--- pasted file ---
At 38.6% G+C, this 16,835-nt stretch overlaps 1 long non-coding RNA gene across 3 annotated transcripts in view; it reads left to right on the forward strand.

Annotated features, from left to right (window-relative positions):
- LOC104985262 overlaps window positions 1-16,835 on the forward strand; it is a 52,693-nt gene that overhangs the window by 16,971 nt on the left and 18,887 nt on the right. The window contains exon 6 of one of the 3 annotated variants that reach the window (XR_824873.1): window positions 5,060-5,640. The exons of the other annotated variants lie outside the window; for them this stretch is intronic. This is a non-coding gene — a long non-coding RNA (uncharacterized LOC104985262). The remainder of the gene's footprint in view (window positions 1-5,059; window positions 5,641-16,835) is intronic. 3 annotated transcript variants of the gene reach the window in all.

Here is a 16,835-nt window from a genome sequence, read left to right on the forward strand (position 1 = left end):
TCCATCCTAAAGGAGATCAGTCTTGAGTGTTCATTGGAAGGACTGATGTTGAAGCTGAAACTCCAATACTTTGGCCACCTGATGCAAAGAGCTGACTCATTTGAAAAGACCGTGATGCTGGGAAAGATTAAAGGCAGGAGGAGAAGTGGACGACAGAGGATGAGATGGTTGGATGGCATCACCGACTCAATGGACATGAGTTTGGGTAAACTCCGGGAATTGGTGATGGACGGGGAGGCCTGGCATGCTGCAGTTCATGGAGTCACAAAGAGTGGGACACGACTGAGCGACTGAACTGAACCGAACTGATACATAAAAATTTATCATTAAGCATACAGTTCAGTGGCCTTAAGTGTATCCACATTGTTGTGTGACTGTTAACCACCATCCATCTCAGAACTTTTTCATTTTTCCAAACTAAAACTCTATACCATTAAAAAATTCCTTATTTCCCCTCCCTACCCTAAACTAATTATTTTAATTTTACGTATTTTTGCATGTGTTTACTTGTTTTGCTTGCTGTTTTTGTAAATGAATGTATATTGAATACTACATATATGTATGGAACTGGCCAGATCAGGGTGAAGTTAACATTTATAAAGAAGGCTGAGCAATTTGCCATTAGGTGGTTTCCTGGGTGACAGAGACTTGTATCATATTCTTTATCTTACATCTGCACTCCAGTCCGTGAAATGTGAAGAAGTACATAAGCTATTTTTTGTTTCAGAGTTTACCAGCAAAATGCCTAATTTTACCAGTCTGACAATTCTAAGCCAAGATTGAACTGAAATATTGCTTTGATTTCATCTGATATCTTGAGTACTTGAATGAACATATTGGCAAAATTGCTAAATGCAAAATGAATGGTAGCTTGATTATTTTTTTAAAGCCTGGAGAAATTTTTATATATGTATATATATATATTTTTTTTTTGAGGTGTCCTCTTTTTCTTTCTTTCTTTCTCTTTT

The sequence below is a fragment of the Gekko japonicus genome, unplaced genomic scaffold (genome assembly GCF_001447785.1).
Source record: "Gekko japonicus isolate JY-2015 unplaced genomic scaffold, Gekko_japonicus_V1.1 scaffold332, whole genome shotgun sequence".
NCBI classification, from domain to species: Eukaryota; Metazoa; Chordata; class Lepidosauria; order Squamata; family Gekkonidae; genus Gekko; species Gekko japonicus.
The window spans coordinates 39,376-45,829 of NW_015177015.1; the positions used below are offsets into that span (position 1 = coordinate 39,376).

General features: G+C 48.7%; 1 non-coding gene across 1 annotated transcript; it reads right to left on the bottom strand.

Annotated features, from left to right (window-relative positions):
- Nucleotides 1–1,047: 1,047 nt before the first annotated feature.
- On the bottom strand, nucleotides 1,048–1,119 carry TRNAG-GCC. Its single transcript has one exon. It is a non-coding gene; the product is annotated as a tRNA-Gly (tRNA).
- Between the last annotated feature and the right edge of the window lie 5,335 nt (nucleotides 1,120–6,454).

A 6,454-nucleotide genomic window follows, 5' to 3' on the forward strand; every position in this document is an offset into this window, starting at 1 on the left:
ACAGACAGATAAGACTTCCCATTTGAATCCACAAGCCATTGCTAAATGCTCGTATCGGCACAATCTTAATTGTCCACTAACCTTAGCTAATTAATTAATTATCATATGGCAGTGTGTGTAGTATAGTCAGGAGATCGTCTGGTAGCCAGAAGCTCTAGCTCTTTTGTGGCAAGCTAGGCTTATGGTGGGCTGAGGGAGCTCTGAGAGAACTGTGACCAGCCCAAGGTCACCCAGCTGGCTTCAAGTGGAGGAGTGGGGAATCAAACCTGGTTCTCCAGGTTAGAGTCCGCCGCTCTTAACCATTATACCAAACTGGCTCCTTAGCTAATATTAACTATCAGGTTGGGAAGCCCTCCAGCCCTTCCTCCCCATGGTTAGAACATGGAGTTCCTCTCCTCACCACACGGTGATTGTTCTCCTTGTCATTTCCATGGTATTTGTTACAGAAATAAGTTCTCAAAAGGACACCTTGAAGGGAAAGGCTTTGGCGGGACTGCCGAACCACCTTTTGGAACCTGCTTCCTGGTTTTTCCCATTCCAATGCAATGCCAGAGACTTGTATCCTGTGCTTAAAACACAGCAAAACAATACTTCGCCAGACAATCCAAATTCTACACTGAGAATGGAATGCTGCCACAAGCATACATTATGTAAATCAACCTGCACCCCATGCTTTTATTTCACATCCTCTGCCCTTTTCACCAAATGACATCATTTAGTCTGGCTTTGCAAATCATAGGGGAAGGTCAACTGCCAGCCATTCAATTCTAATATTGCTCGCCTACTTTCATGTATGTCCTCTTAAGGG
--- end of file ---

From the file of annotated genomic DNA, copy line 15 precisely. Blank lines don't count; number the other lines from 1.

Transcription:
A 6,454-nucleotide genomic window follows, 5' to 3' on the forward strand; every position in this document is an offset into this window, starting at 1 on the left: